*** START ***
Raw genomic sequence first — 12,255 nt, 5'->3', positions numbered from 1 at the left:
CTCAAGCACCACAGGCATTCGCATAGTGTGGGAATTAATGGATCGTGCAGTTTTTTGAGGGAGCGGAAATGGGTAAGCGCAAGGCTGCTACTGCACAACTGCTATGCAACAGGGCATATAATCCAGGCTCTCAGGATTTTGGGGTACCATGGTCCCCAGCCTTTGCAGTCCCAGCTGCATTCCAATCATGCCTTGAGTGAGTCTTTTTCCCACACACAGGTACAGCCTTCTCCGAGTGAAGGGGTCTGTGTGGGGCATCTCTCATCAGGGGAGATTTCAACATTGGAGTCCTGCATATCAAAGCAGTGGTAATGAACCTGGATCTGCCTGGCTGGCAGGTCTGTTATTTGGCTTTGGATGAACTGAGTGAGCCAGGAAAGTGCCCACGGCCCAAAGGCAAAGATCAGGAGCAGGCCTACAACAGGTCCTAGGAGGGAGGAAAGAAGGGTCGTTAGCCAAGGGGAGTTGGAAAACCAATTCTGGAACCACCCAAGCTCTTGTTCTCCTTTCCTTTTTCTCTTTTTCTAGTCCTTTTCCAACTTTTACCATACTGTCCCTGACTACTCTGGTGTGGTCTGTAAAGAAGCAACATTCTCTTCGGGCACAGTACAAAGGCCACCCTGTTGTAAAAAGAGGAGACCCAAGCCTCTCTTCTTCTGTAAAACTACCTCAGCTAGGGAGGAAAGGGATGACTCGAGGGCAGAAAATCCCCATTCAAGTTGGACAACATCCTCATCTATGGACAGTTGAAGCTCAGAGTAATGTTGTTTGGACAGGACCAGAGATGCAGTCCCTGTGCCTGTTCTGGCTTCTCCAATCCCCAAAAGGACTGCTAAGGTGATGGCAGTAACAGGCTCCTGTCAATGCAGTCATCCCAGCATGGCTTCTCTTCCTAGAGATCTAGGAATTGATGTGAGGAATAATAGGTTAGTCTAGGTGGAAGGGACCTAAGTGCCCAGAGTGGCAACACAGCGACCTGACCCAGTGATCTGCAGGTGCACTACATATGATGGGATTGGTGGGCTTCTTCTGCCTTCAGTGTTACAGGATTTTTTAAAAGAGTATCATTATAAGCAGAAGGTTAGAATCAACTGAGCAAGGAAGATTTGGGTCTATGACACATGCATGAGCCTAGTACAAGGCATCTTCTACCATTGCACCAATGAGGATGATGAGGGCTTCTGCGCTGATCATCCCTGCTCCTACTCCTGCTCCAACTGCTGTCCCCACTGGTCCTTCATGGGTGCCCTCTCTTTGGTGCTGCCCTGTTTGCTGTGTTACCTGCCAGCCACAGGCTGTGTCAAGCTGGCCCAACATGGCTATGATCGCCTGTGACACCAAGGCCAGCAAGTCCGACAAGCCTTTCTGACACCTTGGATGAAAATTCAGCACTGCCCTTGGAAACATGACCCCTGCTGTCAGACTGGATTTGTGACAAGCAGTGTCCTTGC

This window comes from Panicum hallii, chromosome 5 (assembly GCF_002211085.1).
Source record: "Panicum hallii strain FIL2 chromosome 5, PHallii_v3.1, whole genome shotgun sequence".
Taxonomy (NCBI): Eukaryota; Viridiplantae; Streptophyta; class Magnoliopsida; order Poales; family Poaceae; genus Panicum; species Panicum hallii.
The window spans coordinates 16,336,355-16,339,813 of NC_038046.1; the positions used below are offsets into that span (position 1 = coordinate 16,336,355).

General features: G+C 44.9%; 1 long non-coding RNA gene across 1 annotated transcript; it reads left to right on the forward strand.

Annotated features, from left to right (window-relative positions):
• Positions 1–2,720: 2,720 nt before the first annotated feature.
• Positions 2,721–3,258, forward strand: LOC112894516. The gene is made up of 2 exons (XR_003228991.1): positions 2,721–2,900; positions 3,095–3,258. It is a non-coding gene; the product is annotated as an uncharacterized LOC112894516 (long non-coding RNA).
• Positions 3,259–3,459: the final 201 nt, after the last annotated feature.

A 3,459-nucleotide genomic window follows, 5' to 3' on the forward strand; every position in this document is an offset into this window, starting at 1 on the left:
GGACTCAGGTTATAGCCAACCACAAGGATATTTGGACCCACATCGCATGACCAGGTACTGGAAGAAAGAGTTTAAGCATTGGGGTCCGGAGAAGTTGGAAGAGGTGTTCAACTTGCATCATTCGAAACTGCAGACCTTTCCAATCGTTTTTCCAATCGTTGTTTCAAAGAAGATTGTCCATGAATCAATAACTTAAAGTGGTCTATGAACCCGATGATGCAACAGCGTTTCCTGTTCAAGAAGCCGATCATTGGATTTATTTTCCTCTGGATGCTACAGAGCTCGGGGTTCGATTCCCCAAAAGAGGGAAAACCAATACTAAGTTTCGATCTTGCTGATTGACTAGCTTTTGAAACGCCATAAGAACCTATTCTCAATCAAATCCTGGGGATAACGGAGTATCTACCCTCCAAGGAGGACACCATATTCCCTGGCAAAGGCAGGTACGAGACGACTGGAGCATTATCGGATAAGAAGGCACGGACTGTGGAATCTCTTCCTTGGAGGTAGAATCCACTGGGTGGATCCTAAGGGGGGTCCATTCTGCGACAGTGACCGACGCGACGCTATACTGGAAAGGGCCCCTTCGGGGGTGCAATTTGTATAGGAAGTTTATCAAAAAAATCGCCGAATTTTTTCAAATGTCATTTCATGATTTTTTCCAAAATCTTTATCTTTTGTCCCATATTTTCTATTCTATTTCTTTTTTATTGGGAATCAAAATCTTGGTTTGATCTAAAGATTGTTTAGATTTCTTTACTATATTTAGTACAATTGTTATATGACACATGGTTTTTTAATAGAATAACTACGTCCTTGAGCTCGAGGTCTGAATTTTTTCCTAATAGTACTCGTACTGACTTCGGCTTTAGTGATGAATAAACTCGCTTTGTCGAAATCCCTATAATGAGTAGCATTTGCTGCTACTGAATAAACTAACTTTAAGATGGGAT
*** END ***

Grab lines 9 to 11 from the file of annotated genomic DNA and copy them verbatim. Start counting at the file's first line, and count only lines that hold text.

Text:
• Positions 1–2,720: 2,720 nt before the first annotated feature.
• Positions 2,721–3,258, forward strand: LOC112894516. The gene is made up of 2 exons (XR_003228991.1): positions 2,721–2,900; positions 3,095–3,258. It is a non-coding gene; the product is annotated as an uncharacterized LOC112894516 (long non-coding RNA).
• Positions 3,259–3,459: the final 201 nt, after the last annotated feature.